Jury begins deliberating in Jussie Smollett case



CHICAGO — Jurors in the Jussie Smollett trial began deliberating Wednesday over whether he staged a race-hate attack on himself and then lied to cops about being the victim.

The former “Empire” actor, 39, has repeatedly denied that he orchestrated the alleged crime, in which he claims two men yelled anti-gay, racist remarks and struck him in downtown Chicago in January 2019.

His fate rests in the hands of a 12-person jury who heard about a week of testimony, including from the actor himself.

Smollett said accusations that he paid two brothers, Abimbola and Olabingo Osundairo, $3,500 to carry out the fake attack were “100% false” and described how he tussled with his two unknown assailants near his apartment.

“What happened to me happened,” Smollett insisted on the stand.

The Osundairo brothers testified earlier that Smollett came up with the idea for the bogus attack and that he gave them $100 to buy supplies, including a rope to tie a noose around his neck, and directed them to yell racial and gay slurs and “MAGA.” Prosecutors have said the actor planned the ruse to get attention.

Asked about the Osundairos’ testimony, Smollet, who is openly gay and claimed he had a sexual relationship with one of the siblings, insisted Tuesday that the brothers were “liars.”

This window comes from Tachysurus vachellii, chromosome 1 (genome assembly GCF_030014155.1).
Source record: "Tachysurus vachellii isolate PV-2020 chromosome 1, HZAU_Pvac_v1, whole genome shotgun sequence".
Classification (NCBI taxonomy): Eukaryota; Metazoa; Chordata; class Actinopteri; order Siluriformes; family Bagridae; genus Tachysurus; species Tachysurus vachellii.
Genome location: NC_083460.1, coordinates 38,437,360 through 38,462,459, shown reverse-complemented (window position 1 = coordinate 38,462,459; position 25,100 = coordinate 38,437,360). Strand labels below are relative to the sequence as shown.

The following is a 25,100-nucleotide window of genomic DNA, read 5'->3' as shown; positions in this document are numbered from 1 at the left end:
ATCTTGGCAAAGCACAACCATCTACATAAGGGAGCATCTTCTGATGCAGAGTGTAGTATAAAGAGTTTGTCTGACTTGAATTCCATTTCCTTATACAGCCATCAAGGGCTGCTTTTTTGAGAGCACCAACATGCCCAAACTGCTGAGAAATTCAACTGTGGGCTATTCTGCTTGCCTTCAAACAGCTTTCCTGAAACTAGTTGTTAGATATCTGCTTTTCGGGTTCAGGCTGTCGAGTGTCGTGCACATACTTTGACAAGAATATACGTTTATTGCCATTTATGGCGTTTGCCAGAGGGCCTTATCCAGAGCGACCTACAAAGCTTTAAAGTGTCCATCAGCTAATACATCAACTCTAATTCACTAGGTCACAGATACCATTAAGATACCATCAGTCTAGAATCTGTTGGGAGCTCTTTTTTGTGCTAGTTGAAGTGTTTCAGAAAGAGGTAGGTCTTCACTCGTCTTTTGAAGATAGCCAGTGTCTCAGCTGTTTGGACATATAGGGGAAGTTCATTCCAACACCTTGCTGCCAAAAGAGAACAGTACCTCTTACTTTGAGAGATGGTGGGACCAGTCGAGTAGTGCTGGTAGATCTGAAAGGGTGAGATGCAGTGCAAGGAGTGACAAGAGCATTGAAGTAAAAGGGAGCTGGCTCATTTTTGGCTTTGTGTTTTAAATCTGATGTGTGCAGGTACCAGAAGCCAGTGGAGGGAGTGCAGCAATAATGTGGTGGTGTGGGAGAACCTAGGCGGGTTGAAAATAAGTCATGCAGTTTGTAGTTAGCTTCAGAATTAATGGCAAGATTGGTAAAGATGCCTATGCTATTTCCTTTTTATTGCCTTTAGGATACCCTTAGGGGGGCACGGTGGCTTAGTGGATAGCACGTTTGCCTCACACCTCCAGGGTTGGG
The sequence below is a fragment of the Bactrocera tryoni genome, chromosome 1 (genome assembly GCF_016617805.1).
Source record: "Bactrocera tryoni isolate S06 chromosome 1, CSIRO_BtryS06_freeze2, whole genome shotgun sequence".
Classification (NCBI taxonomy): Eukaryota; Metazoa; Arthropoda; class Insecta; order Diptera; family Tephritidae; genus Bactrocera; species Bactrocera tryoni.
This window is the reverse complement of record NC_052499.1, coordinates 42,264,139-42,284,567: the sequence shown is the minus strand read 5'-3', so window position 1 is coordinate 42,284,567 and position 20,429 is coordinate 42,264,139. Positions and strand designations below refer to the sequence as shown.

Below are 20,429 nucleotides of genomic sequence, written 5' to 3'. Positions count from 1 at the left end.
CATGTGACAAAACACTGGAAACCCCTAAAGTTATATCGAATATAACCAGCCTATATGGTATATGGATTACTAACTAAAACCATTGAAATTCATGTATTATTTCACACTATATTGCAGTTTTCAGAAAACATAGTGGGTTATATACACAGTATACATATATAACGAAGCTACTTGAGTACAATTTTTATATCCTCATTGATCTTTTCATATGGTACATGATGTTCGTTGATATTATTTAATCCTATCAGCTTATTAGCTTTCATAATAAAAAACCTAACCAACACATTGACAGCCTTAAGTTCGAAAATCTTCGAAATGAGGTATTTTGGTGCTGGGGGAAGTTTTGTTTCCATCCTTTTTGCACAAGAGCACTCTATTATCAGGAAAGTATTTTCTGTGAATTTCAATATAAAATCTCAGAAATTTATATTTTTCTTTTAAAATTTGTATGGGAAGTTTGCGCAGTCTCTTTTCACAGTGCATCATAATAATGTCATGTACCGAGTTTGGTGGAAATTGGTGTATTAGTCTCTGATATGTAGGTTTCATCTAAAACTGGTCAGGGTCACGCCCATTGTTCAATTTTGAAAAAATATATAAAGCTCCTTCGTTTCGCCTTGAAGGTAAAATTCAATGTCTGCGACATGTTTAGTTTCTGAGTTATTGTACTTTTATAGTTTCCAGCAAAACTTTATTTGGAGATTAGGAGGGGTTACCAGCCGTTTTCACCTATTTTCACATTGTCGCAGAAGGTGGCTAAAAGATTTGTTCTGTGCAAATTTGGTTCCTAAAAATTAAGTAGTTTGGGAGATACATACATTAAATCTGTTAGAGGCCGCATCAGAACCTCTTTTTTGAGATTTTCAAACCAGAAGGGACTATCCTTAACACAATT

His lawyers have suggested that the brothers were motivated to attack Smollett and accuse him of staging the hoax for a number of reasons — including that they were homophobic and wanted to scare the actor into accepting pricey security services.

The defense also claimed that the brothers later saw the attack as an opportunity to make money, telling Smollett they’d be willing to “make this all go away” and not testify against him if he agreed to pay them $1 million each. 

But prosecutors claimed that the brothers were just trying to help Smollett out with his scheme in the hopes that he’d lend them a hand with their own budding acting careers. 

Smollett has been charged with six felony counts of disorderly conduct, and if convicted, he faces up to three years in jail.


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